Indian Monsooned Malabar AA


Starting at $6.50 / lb
As low as $4.75 / lb

This is one unique coffee just by the monsooned factor. Arabica beans, harvested, processed, then laid to age in monsoon weather for about a year: mellows the beans and turns them a golden tan. The resultant brew is akin to a dry wine and very earthy. Tasting it would make you imagine they processed nuts right along with the coffee, as it has a pronounced nutty flavor.

I took this coffee fresh on a two-day backpacking trip with friends who were reliant on my gourmet discrimination in coffee, but tentative of my description of this particular coffee. We made it in one of those Bodum stovetop espresso makers after eight miles of up and down and eight hours of listening to me snoring in Big Basin, California. And as the sky lightened and our joints made it clear how really stiff they were, the beautiful brown and black foam came tumbling into view; well the aroma was the first hint that this was something different. It has this tea like flavor. It is light and not sweet at all really. Wine is supposed to be a negative word in cupping, but in this coffee with its particularity, well, it is right. This is the same country that produces the red wine of teas, darjeeling, and this coffee is darjeeling's odd Uncle Stan. There is an odd balance to it all. Maybe it comes from drying on the docks only to be drenched again by the monsoon rains, only to dry again, and be monsooned again. The late acidity and medium body and rich texture. It is a strange brew, but one that made those first few hours on sore legs livable. And when we got back, I had to split the roast between my two friends, so be careful who you share it with. (Kind of like Uncle Stan.)

Coffee Bean Matrix Attributes

  • Brightness:4
  • Body:6
  • Aroma:2
  • Complexity:5
  • Balance:5
  • Sweetness:3
  • Spicy:heavy bean
  • Chocolaty:light bean
  • Nutty:-
  • Buttery:-
  • Fruity:-
  • Flowery:heavy bean
  • Winey:-
  • Earthy:heavy bean

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Customer Reviews

Average Rating

by on September 14, 2008

My first roast with this bean, held up at city. Very smooth with a hint of chocolate at the end. Going to send it deeper next time. One of my favorites so far along with the Sulawesi Toraja. -WD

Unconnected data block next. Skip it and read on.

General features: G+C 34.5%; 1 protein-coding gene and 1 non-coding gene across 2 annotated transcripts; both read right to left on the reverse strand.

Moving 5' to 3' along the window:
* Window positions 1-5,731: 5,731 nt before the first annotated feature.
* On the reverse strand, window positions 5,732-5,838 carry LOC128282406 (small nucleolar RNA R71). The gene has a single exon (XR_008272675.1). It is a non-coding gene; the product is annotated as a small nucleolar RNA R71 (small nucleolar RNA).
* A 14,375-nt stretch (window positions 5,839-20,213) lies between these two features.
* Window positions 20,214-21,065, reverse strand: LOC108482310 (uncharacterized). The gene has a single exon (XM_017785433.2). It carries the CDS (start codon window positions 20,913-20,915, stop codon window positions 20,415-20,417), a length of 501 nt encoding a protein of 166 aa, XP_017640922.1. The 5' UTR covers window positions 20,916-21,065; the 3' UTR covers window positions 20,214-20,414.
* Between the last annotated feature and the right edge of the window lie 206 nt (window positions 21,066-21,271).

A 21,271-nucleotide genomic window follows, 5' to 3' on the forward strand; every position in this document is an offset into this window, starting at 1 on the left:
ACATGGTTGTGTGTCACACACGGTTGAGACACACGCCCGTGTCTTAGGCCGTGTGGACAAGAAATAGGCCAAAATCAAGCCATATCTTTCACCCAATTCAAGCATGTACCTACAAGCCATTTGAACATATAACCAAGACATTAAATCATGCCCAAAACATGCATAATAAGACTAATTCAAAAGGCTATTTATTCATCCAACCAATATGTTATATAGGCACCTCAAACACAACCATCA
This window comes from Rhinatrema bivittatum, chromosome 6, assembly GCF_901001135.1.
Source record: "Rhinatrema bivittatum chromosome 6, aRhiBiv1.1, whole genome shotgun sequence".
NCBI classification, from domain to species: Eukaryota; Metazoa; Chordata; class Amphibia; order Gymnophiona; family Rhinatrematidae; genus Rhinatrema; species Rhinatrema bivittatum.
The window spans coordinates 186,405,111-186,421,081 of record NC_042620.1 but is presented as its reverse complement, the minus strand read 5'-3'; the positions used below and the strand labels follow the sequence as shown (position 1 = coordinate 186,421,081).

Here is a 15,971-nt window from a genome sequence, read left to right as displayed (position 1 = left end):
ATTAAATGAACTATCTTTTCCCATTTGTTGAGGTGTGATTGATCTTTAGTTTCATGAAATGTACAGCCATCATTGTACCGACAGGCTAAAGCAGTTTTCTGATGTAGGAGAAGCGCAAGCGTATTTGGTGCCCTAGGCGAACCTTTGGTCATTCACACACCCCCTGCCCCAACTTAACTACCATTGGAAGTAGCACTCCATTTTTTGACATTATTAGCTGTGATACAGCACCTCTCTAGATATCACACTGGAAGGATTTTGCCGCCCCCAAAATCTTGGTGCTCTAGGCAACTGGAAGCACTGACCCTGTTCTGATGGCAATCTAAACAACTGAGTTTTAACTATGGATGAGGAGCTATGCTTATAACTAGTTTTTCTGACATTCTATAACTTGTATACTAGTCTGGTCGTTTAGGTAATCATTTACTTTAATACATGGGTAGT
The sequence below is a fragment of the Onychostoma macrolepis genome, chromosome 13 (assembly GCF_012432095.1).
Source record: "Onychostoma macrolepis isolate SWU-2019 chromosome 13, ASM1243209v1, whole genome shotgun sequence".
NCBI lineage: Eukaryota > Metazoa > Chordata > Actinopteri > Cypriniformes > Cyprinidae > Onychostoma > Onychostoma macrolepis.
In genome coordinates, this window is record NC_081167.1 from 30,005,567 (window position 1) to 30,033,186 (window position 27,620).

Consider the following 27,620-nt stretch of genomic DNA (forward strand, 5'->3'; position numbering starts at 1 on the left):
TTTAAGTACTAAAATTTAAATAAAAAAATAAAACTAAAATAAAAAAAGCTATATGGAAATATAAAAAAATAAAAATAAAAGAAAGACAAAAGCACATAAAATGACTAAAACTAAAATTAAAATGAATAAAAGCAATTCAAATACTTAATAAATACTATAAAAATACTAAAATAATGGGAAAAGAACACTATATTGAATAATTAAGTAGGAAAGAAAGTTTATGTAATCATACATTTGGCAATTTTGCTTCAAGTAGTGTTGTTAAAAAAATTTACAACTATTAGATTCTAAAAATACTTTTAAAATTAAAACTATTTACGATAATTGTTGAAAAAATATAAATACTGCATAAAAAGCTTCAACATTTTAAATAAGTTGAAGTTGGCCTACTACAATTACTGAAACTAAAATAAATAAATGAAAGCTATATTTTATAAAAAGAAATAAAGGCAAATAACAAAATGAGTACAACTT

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by on May 1, 2008

It is better than tanzania paberry, i roasted it in my Wok and got a combination of very dark chocolate color and medium chocolate. It was very nutty and smooth with no bitter taste. I f you use this method be sure to use 1 tsp corn oil it gives a nice sheen and improves the nutty flavor!
Sounds like a pretty creative approach...then again there are not very many "rules" in home roasting - have fun!!

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by on February 4, 2008

If you want a different yet very enjoyable experience, this is worth a try. Definitely monsooned, but not with the strong,overdone accent of some monsooned coffees I've tasted. A high-quality bean. B. Glett The difference is in the processing, making "Coehlo's Gold" definitely the supreme cup of Malabar

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by on November 30, 2007

Nice coffee. Crisp. When you first open the bag and smell it, it smells unlike any other green bean i've smelled. You can definitely smell the monsoon/water. I;d say it was a slightly musty scent. I was intrigued instantly. The roast was also different. The beans seems to take longer to begin roasting. I was afraid i'd over roast or over roast. In the end I roasted to a nice medium dark brown this first time. (Good thing I have 5 pounds of it). Its clean and crisp. Not heavy at all and VERY nutty. Definite chocolate in there too. Next time I'll try a full city roast and see how it differs. I highly recommend thsi bean. Maddie

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by on March 16, 2007

Roasted at full city. The aroma was very strong, flavor is great with a slight hint of chocolate. At first when the beans were heating up they really stink but the end result is very favorable.

One man's stink, as it turns out, can be another man's perfume - if you doubt that, just ask the first male skunk you meet. I digress...that "wet burlap"-type of odor / aroma occurs with most coffees as they begin to roast and lose their silverskin (chaff), although usually to a lesser degree than with monsooned coffees. It, too, passes with time, but now you know when to turn your nose away...or closer, as your own preferrence dictates.

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